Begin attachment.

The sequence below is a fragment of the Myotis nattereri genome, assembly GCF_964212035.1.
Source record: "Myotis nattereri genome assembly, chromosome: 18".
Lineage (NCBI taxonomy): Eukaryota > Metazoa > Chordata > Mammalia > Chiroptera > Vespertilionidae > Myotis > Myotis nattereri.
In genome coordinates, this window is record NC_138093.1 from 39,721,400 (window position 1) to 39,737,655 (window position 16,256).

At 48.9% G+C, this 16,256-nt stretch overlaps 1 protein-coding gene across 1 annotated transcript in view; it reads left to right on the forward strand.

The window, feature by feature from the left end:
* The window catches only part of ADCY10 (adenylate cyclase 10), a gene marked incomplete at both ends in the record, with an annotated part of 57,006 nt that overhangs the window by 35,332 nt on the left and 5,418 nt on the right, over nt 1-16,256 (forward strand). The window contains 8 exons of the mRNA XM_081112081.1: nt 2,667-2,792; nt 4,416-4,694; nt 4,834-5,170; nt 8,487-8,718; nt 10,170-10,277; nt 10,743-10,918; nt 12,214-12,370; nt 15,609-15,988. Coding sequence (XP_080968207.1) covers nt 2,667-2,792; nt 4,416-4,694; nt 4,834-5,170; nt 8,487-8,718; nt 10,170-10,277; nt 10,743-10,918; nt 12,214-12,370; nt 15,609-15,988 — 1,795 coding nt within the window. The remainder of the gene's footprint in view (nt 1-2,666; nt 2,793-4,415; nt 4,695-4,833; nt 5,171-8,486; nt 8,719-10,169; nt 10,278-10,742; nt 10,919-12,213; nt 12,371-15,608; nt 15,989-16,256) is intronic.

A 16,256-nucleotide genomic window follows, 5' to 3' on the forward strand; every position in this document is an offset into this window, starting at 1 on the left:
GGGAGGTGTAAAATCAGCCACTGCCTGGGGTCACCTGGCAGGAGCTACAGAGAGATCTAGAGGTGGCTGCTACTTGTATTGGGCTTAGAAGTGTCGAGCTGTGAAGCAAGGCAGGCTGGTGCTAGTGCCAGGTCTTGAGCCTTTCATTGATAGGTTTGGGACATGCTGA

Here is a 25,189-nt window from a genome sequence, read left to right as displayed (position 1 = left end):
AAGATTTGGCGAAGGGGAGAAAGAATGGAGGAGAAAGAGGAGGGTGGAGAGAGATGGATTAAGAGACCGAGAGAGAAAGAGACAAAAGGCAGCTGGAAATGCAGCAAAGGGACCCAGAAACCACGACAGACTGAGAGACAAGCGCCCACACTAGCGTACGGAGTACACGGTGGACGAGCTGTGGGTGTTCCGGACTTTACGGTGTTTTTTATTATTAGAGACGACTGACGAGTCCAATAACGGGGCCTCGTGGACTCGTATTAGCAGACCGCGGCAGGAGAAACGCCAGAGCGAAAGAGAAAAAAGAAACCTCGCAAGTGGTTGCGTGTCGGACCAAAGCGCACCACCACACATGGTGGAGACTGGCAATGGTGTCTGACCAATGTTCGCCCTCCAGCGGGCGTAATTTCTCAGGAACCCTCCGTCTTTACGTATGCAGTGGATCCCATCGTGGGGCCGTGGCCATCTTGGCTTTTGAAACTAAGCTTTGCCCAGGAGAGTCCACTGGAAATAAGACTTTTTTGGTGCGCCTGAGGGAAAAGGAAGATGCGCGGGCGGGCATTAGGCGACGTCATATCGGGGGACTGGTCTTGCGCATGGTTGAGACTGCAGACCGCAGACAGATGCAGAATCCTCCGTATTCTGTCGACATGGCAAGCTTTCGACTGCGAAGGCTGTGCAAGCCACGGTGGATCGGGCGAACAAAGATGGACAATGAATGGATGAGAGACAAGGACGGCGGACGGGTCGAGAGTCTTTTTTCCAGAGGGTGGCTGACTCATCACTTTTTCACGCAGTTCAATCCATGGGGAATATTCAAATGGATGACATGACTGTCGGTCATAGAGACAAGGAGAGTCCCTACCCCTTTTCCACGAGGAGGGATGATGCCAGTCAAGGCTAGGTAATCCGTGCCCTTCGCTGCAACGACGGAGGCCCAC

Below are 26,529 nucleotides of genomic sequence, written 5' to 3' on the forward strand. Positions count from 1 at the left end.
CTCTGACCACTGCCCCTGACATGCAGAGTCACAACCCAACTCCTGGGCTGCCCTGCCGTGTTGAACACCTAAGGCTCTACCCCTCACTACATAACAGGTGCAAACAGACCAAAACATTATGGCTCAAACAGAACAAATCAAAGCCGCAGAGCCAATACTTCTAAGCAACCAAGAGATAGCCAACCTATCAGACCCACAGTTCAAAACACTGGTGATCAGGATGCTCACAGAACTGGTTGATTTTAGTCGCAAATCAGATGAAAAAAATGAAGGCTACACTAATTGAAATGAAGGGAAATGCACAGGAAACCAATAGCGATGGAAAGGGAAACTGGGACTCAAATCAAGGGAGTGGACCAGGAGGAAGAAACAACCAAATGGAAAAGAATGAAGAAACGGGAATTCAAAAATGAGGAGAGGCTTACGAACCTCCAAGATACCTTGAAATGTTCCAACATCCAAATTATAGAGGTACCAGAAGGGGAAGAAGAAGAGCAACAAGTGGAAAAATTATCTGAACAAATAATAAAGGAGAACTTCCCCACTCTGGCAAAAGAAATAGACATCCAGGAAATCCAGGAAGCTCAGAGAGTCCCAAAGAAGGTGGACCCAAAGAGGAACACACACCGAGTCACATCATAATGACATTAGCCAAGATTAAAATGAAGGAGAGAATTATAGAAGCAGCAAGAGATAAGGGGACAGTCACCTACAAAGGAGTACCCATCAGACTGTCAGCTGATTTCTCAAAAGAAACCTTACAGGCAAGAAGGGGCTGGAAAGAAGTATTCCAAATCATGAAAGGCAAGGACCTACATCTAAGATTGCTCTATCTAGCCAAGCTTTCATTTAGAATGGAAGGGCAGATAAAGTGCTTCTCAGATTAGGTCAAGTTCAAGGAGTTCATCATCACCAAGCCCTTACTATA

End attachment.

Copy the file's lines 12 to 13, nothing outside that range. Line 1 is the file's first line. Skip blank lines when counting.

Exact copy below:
Below are 26,529 nucleotides of genomic sequence, written 5' to 3' on the forward strand. Positions count from 1 at the left end.
CTCTGACCACTGCCCCTGACATGCAGAGTCACAACCCAACTCCTGGGCTGCCCTGCCGTGTTGAACACCTAAGGCTCTACCCCTCACTACATAACAGGTGCAAACAGACCAAAACATTATGGCTCAAACAGAACAAATCAAAGCCGCAGAGCCAATACTTCTAAGCAACCAAGAGATAGCCAACCTATCAGACCCACAGTTCAAAACACTGGTGATCAGGATGCTCACAGAACTGGTTGATTTTAGTCGCAAATCAGATGAAAAAAATGAAGGCTACACTAATTGAAATGAAGGGAAATGCACAGGAAACCAATAGCGATGGAAAGGGAAACTGGGACTCAAATCAAGGGAGTGGACCAGGAGGAAGAAACAACCAAATGGAAAAGAATGAAGAAACGGGAATTCAAAAATGAGGAGAGGCTTACGAACCTCCAAGATACCTTGAAATGTTCCAACATCCAAATTATAGAGGTACCAGAAGGGGAAGAAGAAGAGCAACAAGTGGAAAAATTATCTGAACAAATAATAAAGGAGAACTTCCCCACTCTGGCAAAAGAAATAGACATCCAGGAAATCCAGGAAGCTCAGAGAGTCCCAAAGAAGGTGGACCCAAAGAGGAACACACACCGAGTCACATCATAATGACATTAGCCAAGATTAAAATGAAGGAGAGAATTATAGAAGCAGCAAGAGATAAGGGGACAGTCACCTACAAAGGAGTACCCATCAGACTGTCAGCTGATTTCTCAAAAGAAACCTTACAGGCAAGAAGGGGCTGGAAAGAAGTATTCCAAATCATGAAAGGCAAGGACCTACATCTAAGATTGCTCTATCTAGCCAAGCTTTCATTTAGAATGGAAGGGCAGATAAAGTGCTTCTCAGATTAGGTCAAGTTCAAGGAGTTCATCATCACCAAGCCCTTACTATA